Since March last year when ISIL released its first video featuring South-East Asian children in military camps training with assault rifles, the group has produced a flurry of propaganda that have either been delivered in Bahasa Indonesia, or with subtitles in the language.
"Bahasa is a language shared and spoken in the Nusantara [Malay Archipelago] region which includes Indonesia, Philippines, Thailand, Malaysia and Singapore ... the penetration rate is higher compared to other languages," Mr Mahzam told The National.
He said Muslim children in South-East Asia are a natural target for ISIL as the region is home to 240 million followers of Islam.
But having a large pool of Muslims is not the only reason why South-East Asia is attractive to ISIL, said the Council on Foreign Relations, a US-based think tank.
Countries like Indonesia, Malaysia, and the Philippines have porous borders and weak customs controls, making them easy hideouts for terrorists.
"South-East Asia also [has] existing insurgencies and militant networks that ISIS may be hoping to tap into," the CFR said in a report in October.
Additionally, widespread unemployment in Indonesia means there are large numbers of idle young men who are easy targets for extremist groups.
The use of child soldiers is not new. Throughout history, children have been recruited into armed conflicts, from the Hitler Youth in the 1930s and Saddam Hussein's Lion Cubs after the first Iraq war in the 1990s, to child conscription in El Salvador, Ethiopia, Guatemala and Myanmar during the last decade.
Even now, "every single group in Syria is exploiting children and youth - some at rates significantly higher than ISIS", said Dr Bloom, who is writing a book with a colleague entitled Small Arms: Children and Terror that will hit the shelves next year.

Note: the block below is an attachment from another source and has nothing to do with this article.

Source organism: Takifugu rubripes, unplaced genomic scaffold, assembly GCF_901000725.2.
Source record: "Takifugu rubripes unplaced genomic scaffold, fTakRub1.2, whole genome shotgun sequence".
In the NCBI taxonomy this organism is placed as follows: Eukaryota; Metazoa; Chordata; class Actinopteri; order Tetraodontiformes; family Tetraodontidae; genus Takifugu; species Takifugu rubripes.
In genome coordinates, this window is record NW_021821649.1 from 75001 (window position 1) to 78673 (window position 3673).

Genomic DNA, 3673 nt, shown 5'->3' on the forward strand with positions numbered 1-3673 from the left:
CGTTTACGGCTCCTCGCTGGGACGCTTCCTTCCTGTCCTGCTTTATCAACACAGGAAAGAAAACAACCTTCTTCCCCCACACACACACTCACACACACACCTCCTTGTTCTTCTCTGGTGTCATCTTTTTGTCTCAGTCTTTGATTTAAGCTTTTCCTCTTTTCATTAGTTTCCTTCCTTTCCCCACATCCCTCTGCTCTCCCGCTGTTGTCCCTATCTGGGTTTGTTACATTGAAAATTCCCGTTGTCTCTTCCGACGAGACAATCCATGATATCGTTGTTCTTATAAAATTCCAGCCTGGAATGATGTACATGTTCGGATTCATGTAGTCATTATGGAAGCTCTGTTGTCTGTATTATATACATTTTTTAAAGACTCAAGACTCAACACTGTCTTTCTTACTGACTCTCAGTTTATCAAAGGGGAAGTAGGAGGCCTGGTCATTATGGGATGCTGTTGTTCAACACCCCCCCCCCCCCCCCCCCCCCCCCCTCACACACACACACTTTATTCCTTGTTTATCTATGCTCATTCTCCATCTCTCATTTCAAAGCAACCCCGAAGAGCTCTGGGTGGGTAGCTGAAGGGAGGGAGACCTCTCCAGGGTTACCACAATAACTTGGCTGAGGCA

ISIL uses children for a variety of purposes.
"One, it shows that the group is multi-generational. Two, it makes the point that 'even the children' are involved and perhaps in this capacity shames the adults who are not participating. The implication in an honour-bound society is that the children are doing the job of the adults," said Dr Bloom.
Mr Mahzam said another reason for using children could be regeneration - to "continue propagating the caliphate's existence, hence securing its long-term survival".
Indoctrinating children would assure the extremists sufficient manpower to administer its "caliphate" and for an army to carry out future assaults, he said.
Intelligence sources estimate that since 2014, between 600 and 1,200 fighters from the region have joined Katibah Nusantara - the South-East Asian combat unit of ISIL headquartered at Al Shaddadi in the Syrian province of Hassakeh.
Some of those fighters have been killed in the wars in Syria and Iraq, but Bahrumsyah - a key Indonesian leader of the unit - is believed to still be alive, said Mr Mahzam.
If ISIL lost its territory, he said, "Bahrumsyah and his followers might be moving to [a] safe haven, either returning back to Indonesia or southern Philippines".
"If the above happens, South-East Asia might be the next target, and thus giving serious security implications."